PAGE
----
14. Right- and left-handed three-helix proteins. I. Experimental and simulation analysis of differences in folding and structure.

    PubMed

    Glyakina, Anna V; Pereyaslavets, Leonid B; Galzitskaya, Oxana V

    2013-09-01

    Despite the large number of publications on three-helix protein folding, there is no study devoted to the influence of handedness on the rate of three-helix protein folding. From the experimental studies, we make a conclusion that the left-handed three-helix proteins fold faster than the right-handed ones. What may explain this difference? An important question arising in this paper is whether the modeling of protein folding can catch the difference between the protein folding rates of proteins with similar structures but with different folding mechanisms. To answer this question, the folding of eight three-helix proteins (four right-handed and four left-handed), which are similar in size, was modeled using the Monte Carlo and dynamic programming methods. The studies allowed us to determine the orders of folding of the secondary-structure elements in these domains and amino acid residues which are important for the folding. The obtained data are in good correlation with each other and with the experimental data. Structural analysis of these proteins demonstrated that the left-handed domains have a lesser number of contacts per residue and a smaller radius of cross section than the right-handed domains. This may be one of the explanations of the observed fact. The same tendency is observed for the large dataset consisting of 332 three-helix proteins (238 right- and 94 left-handed). From our analysis, we found that the left-handed three-helix proteins have some less-dense packing that should result in faster folding for some proteins as compared to the case of right-handed proteins.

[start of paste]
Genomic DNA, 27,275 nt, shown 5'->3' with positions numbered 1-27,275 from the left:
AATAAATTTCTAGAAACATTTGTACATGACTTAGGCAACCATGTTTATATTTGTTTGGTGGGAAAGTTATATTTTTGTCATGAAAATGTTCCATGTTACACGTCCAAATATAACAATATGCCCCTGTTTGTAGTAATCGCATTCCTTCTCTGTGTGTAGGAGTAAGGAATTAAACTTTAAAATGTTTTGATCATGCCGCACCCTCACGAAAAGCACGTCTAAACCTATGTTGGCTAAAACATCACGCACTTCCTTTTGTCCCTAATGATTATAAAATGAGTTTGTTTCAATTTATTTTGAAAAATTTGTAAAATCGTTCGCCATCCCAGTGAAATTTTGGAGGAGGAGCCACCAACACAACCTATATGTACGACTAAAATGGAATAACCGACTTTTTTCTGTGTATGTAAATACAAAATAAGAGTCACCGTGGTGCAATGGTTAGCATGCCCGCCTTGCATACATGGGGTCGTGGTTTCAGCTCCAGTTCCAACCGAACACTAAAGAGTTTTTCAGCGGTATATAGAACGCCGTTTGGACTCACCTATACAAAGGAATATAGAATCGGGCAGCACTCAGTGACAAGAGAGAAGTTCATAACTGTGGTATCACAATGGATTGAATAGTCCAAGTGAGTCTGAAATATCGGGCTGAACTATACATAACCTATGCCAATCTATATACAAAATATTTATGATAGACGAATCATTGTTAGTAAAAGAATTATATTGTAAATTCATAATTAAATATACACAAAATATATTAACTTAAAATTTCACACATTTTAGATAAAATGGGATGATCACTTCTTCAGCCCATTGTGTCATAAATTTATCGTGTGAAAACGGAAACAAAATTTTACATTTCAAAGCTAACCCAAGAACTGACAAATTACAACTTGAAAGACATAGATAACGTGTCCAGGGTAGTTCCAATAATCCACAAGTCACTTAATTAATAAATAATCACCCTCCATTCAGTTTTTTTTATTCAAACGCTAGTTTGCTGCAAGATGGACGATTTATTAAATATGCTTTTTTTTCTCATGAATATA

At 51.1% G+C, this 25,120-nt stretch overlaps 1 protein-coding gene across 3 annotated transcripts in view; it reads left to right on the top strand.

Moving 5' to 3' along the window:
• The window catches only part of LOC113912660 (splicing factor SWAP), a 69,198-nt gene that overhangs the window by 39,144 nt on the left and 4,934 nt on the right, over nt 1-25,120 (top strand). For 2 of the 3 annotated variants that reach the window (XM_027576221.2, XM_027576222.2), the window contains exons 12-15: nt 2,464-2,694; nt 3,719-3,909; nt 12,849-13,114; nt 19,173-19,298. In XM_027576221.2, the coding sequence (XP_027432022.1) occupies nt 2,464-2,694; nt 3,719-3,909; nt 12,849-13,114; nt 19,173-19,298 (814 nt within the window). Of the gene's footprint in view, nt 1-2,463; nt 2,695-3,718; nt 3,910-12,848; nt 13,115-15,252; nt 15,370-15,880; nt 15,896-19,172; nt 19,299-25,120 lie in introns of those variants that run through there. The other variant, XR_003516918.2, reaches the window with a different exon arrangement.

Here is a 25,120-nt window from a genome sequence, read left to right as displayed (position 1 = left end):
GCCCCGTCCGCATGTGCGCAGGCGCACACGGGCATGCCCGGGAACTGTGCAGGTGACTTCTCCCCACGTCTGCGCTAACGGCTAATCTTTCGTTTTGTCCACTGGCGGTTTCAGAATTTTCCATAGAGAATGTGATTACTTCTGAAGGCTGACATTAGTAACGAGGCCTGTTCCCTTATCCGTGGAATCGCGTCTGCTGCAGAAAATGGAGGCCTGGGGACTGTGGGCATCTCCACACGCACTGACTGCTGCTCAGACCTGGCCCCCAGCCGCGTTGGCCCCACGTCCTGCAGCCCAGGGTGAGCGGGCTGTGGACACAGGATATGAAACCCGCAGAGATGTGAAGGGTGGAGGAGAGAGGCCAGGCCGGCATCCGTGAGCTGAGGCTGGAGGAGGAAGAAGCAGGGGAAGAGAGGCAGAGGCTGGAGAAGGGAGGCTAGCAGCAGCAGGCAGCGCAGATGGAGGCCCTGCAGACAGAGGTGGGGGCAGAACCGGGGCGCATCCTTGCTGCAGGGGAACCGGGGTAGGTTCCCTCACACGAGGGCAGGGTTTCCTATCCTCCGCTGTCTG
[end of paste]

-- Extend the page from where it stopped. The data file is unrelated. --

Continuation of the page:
15. Primary Cardiac Sarcoidosis with Syncope and Refractory Atrial Arrhythmia: A Case Report and Review of the Literature

    PubMed Central

    Thangam, Manoj; Nathan, Sriram; Kar, Biswajit; Petrovic, Marija; Patel, Manish; Loyalka, Pranav; Buja, L. Maximilian

    2016-01-01